iv.                Bob Hendren described the process this way....

c.                   The events that follow (from Acts 19:5) tell us that baptism is a confession of the Lord which involves a pledge of allegiance to him.

i.                    Not only does one being baptized call on the name of the Lord, the name of the Lord is called over him!

ii.                  There is a separating, a going with, and a continuing (Acts 19:9, 10).  It involves service in his kingdom and commitment to walk with him.

iii.                When individuals are baptized, they assume a place in making it possible for other people to enjoy that same blessing – it’s the start of an adventure that may be costly and that may involve risks, but that has the promise of the Lord’s company.


3.                  There is one

a.                   As Acts 19 indicates, there is one baptism.

i.                    It is not the baptism of John, which was only preparatory.

ii.                  It is not the baptism of the Holy Spirit, which was predicted in order to enable the apostles to bear witness to all men.



iii.                It is the baptism of the gospel of Christ for all who believe and repent, baptism “in the name of Jesus Christ for the remission of sins” – not because sins have already been forgiven, but so that they can be (Acts 2:38; Matt. 26:28).

b.                  One baptism makes us one.

i.                    It is not just an individual transaction; more is involved than private, personal salvation.

ii.                  There is a community aspect to it: others have been baptized in the same name, in the same way, for the same purpose.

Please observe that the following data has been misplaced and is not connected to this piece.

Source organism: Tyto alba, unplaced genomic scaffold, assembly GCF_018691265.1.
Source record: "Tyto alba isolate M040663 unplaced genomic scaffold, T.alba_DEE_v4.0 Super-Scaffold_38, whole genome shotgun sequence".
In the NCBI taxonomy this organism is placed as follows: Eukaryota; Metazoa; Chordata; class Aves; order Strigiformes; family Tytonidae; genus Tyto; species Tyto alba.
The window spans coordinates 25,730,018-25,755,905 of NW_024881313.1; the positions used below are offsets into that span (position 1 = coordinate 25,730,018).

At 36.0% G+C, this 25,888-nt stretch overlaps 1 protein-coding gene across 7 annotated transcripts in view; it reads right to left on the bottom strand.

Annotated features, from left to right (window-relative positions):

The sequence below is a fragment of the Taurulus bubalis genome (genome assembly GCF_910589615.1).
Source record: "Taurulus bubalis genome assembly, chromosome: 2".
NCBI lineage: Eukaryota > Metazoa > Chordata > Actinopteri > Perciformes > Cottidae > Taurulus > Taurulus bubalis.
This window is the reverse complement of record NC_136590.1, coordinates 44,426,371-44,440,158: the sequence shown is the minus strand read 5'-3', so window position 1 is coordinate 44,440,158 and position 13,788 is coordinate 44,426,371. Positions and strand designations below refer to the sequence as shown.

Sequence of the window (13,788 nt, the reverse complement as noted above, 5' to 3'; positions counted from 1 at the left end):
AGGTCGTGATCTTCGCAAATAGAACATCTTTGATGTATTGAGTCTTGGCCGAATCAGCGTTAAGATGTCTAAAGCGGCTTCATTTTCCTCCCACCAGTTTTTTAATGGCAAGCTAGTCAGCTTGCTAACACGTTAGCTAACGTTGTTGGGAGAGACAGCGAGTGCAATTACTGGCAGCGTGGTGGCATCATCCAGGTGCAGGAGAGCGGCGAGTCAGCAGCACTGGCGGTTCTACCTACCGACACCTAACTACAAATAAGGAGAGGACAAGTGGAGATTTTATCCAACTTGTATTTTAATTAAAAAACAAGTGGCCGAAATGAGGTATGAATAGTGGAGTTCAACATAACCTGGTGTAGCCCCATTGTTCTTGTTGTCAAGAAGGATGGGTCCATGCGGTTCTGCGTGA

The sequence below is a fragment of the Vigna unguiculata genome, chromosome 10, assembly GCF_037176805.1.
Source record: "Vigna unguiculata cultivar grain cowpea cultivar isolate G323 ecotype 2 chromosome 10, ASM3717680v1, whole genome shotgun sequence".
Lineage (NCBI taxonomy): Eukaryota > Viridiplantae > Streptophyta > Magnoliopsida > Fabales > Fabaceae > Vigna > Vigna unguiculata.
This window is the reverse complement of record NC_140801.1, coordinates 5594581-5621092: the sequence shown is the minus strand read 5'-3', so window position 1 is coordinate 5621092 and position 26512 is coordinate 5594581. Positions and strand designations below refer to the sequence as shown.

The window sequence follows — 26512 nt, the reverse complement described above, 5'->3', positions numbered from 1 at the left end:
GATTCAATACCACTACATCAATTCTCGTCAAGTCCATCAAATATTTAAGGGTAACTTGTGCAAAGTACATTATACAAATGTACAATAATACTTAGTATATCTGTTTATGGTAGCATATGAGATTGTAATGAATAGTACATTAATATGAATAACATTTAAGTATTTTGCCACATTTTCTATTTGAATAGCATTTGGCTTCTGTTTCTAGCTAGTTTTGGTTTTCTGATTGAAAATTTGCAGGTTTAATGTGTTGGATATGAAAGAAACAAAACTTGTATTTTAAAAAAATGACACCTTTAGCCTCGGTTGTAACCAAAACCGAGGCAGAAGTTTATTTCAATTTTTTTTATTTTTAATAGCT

iii.                Eph. 5:26

(1)               Saved people are not baptized to join a church.

(2)               Believing, penitent people are baptized in order to be saved, and the Lord adds them to the church (Acts 2:41, 47).

c.                   We are baptized one time.

i.                    The disciples described in Acts 19 were baptized one time in the name of Jesus Christ.  That is what saved them.

ii.                  They were not “baptized again” in the sense of doing the same thing over, or in the sense of doing a better job of it, or in the sense of having learned more about it.  They were baptized in the name of the Lord Jesus for the forgiveness of their sins.

iii.                If people who have done that depart into sin, the way back is not to be baptized again; it is to repent and pray (Acts 8:22; 1 John 1:7).




1.         Baptism is intended to be a foundation of Christian unity. 

            a.         If we are New Testament Christians, we have this beginning in common.

            b.         We were buried with Christ in baptism, and through faith in the powerful working of God who raised him from the dead, we were raised from being dead in our trespasses, made alive and forgiven (Col. 2:12-13).

            c.         Baptism is for the same reason, and in the same manner, for all of us.



2.         Grace is the “why” of salvation.  Faith is the “how” of salvation.  Baptism represents the “when,” not the how or the why.

            a.         Have you been saved?  When?

            b.         The gospel asks for us to be baptized in trusting and obedient response to what Jesus Christ has done for us all, and for us to submit to his work in this manner so that our sins may be forgiven through him.


3.         “God gives all to faith; God gives all in baptism.”  (G. R. Beasley-Murray)